If you have diabetes or prediabetes, managing your blood sugar (glucose) will reduce your risk of developing other health problems. Medications can help, but did you know there are some strategies to naturally lower high blood sugar?
Diet and lifestyle changes can make a significant difference in your long-term blood sugar levels and overall health. And they’re easier to make than you might think. Learn more about how to lower blood sugar naturally and simple changes you can start making today.
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Blood Sugar Levels and Diabetes
Normal blood sugar is 70 to 99 mg/dL when fasting or less than 140 mg/dL after eating a meal or snack. You may have prediabetes, a sign that you’re developing diabetes, if your blood sugar is:
- 100 to 125 mg/dL when fasting.
- between 140 and 199 mg/dL after you eat.
With diabetes, blood sugar is:
- Higher than 126 mg/dL when fasting.
- Higher than 200 mg/dL after eating.
What Causes High Blood Sugar?
Glucose readings that are higher than normal mean too much glucose is in your blood; it’s not getting into your cells. It happens when insulin stops working correctly. Insulin is a hormone that helps move glucose from your blood into your cells.
High blood sugar happens for various reasons, including:
- It runs in your family.
- You’re overweight, especially if you carry your weight in your belly.
- You’re eating too many carbohydrate-rich foods.
- You’re not getting enough physical activity.
- You have an illness or infection.
- You might need more diabetes medicine.
Over time, high blood sugar can lead to problems with your:
- Eyes and vision.
- Nerves in your feet and lower extremities
- Heart and blood vessels.
Having a few high blood sugar readings doesn’t mean you’re destined to develop diabetes. Nor does it mean you can’t improve your blood sugar if you already have diabetes.
How to Lower Blood Sugar Naturally
Even if you have diabetes, there are things you can do to lower your blood sugar naturally. Taking these steps may reduce the amount of diabetes medicine you need. And if you have prediabetes, these strategies can help prevent diabetes altogether.
Choose healthy carbohydrates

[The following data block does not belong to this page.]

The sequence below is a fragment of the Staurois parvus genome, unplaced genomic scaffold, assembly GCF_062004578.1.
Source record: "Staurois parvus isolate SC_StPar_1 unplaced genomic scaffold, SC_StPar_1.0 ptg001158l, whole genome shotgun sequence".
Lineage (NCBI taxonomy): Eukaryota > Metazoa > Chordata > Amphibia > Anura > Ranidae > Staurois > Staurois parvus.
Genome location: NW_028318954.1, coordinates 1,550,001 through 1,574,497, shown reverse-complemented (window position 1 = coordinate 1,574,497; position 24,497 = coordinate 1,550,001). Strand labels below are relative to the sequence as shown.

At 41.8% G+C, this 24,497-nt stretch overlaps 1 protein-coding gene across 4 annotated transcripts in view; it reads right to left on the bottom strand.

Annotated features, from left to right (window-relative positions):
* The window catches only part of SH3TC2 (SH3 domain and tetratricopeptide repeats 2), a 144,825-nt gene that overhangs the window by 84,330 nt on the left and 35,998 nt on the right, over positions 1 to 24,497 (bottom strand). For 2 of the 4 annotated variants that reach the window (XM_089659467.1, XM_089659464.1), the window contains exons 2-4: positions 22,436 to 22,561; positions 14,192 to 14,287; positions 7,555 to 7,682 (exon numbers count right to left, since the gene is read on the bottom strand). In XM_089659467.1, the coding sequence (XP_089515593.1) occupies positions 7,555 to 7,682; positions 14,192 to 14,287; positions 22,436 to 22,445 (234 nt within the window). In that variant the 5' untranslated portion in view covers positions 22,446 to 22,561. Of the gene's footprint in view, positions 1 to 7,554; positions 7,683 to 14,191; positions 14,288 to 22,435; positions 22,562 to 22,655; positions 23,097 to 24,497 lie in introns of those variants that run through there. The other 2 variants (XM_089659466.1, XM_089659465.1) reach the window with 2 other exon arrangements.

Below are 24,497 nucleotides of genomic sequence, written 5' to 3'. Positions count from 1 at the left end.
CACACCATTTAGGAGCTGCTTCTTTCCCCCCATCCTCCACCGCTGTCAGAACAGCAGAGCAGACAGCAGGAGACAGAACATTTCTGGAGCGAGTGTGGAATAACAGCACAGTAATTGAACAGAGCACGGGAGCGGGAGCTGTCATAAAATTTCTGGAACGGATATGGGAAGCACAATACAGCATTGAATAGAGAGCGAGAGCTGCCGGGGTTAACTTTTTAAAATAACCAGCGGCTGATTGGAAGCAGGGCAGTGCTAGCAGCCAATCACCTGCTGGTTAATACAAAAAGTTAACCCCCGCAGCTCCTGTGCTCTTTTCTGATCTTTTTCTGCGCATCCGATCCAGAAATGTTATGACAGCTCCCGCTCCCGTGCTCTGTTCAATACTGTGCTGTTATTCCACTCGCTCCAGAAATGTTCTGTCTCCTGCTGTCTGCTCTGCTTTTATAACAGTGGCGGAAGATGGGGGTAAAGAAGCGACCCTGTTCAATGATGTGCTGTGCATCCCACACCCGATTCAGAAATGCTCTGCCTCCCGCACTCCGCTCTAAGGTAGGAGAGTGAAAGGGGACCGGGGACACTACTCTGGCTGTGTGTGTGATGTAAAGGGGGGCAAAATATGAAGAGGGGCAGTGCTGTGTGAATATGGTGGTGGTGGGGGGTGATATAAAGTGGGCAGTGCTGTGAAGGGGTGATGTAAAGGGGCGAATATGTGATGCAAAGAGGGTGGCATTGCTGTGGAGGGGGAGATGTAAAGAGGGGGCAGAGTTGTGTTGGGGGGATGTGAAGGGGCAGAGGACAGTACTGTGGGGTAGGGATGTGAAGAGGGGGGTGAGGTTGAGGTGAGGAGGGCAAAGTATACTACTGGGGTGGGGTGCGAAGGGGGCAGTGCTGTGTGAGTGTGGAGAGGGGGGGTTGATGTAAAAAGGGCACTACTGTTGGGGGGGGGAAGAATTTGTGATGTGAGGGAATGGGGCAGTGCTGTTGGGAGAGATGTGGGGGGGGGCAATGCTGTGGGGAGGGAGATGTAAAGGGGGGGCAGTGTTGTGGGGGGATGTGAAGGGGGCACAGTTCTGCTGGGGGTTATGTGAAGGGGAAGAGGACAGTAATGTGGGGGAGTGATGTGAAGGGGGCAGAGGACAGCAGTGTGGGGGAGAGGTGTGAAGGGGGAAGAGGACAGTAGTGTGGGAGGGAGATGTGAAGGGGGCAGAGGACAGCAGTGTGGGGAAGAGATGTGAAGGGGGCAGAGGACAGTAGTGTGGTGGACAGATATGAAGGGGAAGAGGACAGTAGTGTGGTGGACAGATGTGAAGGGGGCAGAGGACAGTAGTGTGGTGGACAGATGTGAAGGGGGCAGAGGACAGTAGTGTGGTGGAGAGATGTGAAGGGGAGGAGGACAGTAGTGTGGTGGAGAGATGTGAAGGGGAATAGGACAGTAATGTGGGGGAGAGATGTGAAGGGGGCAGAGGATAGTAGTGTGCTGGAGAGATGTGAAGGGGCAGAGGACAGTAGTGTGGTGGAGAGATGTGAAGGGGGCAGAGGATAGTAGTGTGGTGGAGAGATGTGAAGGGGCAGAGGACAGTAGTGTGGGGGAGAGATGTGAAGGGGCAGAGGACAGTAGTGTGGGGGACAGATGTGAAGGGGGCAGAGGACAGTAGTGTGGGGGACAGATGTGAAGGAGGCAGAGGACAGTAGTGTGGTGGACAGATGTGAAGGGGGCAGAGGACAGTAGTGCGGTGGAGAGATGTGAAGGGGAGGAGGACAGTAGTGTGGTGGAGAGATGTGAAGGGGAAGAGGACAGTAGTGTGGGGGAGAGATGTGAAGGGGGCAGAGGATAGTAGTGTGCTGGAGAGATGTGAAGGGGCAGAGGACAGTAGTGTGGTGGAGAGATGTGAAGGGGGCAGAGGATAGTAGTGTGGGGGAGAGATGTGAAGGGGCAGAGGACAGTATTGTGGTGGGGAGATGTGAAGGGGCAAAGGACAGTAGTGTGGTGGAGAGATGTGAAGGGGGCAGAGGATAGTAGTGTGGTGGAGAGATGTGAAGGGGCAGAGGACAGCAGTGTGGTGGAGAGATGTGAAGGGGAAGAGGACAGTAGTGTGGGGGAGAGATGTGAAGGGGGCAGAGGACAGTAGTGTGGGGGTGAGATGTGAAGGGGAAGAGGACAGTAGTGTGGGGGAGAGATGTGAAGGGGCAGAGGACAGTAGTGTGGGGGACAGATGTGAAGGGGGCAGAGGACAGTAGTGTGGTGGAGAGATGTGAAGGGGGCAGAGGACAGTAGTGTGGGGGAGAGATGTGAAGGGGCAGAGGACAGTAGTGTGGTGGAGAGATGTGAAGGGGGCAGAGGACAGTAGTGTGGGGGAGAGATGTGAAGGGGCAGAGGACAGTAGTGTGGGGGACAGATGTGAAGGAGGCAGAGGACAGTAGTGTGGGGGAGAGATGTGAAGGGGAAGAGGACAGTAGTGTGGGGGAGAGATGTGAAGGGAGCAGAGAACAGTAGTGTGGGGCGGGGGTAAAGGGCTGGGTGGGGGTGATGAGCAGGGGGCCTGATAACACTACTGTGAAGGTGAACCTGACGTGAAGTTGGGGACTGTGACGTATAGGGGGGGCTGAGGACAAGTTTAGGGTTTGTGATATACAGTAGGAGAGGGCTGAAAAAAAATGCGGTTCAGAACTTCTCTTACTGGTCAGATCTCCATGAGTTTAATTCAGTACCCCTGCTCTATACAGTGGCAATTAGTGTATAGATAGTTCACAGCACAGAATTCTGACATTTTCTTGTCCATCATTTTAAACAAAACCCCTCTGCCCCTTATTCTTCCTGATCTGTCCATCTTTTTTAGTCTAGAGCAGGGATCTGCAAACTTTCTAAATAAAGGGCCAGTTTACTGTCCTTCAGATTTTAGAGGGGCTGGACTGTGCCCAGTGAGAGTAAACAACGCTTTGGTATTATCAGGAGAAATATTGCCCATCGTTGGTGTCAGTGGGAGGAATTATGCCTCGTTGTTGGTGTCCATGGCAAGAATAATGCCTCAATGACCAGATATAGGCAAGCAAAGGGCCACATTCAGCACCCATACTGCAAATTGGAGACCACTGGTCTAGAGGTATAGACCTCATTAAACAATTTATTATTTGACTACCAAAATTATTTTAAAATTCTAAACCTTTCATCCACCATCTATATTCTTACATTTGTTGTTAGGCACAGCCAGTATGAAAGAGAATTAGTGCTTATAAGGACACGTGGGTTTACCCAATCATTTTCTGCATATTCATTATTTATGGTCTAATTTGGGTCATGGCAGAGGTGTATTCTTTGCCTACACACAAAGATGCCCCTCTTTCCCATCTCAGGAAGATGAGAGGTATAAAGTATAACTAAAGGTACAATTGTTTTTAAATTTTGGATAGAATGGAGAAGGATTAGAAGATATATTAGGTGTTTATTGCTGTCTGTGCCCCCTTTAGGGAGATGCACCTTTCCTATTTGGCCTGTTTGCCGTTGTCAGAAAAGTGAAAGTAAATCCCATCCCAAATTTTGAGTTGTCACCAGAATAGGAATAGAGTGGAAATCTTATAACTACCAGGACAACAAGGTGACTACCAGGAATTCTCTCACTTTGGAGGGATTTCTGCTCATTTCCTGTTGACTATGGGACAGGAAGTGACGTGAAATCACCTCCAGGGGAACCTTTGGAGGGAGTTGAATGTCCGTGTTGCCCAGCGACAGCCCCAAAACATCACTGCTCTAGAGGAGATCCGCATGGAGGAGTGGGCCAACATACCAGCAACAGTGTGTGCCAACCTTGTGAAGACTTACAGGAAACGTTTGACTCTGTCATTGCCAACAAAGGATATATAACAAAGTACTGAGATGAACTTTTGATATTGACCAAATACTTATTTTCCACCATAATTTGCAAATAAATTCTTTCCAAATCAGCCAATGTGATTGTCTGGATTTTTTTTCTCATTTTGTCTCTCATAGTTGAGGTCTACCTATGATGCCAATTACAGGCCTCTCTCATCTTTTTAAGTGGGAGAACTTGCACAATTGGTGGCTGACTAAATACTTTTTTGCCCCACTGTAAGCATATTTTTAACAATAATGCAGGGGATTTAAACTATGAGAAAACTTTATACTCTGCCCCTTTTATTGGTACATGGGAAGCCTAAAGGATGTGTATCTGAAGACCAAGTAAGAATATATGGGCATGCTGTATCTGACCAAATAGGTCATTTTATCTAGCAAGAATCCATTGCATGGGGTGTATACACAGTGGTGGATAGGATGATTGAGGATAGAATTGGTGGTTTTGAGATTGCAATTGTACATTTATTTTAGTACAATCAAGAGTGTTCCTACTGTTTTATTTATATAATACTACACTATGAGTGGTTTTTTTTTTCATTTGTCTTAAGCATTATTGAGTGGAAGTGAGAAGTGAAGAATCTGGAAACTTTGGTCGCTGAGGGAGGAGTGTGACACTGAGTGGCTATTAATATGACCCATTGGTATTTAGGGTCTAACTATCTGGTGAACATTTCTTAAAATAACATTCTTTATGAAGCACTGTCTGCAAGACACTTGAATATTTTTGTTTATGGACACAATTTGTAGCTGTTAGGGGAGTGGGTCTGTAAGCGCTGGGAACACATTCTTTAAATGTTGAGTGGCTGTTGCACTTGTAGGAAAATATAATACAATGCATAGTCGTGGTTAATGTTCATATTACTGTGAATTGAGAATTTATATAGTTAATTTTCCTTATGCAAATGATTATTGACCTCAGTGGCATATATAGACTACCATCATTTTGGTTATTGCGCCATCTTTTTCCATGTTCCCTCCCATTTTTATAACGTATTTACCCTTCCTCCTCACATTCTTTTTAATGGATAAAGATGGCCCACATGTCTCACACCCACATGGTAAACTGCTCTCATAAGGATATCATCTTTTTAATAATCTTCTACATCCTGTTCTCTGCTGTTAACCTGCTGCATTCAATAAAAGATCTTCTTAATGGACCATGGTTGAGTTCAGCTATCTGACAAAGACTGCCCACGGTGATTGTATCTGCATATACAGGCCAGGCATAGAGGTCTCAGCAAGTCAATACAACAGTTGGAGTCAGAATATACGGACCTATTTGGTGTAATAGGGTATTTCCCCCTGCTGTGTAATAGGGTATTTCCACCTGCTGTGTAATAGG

Carbohydrates are in foods like:
- Bread, rolls, and cereal.
- Rice, pasta, quinoa, oats, and barley.
- Legumes (beans) like kidney, black, pinto beans, chickpeas, or lentils.
- Starchy vegetables like potatoes, sweet potatoes, corn, and peas.
- Non-starchy vegetables like carrots, broccoli, and sweet peppers.
- Dairy foods like milk, yogurt, cottage cheese, and ice cream.
- Pastries, baked goods, and desserts.
- Soft drinks and other sweetened beverages.
Carbohydrates turn into glucose when they’re digested. Your body needs glucose throughout the day for fuel. But not all carbohydrate-rich foods act the same way when you eat them.
Refined carbohydrates from foods made with white flour and sugar get into your blood quickly. They also raise your blood sugar the most. But complex carbohydrates from vegetables, whole grains, and beans provide the glucose you need without raising your blood sugar as much.
To make sure you’re eating healthy carbohydrates:
- Include vegetables, fruits, beans, whole grains, low-fat milk, and unsweetened yogurt with your meals. These provide the glucose you need without spiking your blood sugar.
- Read the nutrition facts and ingredient labels when you shop. Choose carbohydrate-rich foods with 100% whole grains and at least three grams of fiber per serving. The fiber in these foods helps stabilize blood sugar, and it’s filling, so you’ll eat less.
- Cut back on refined carbohydrates like candy, soda, and baked goods. Save sugary foods and desserts for special occasions and split a portion with someone.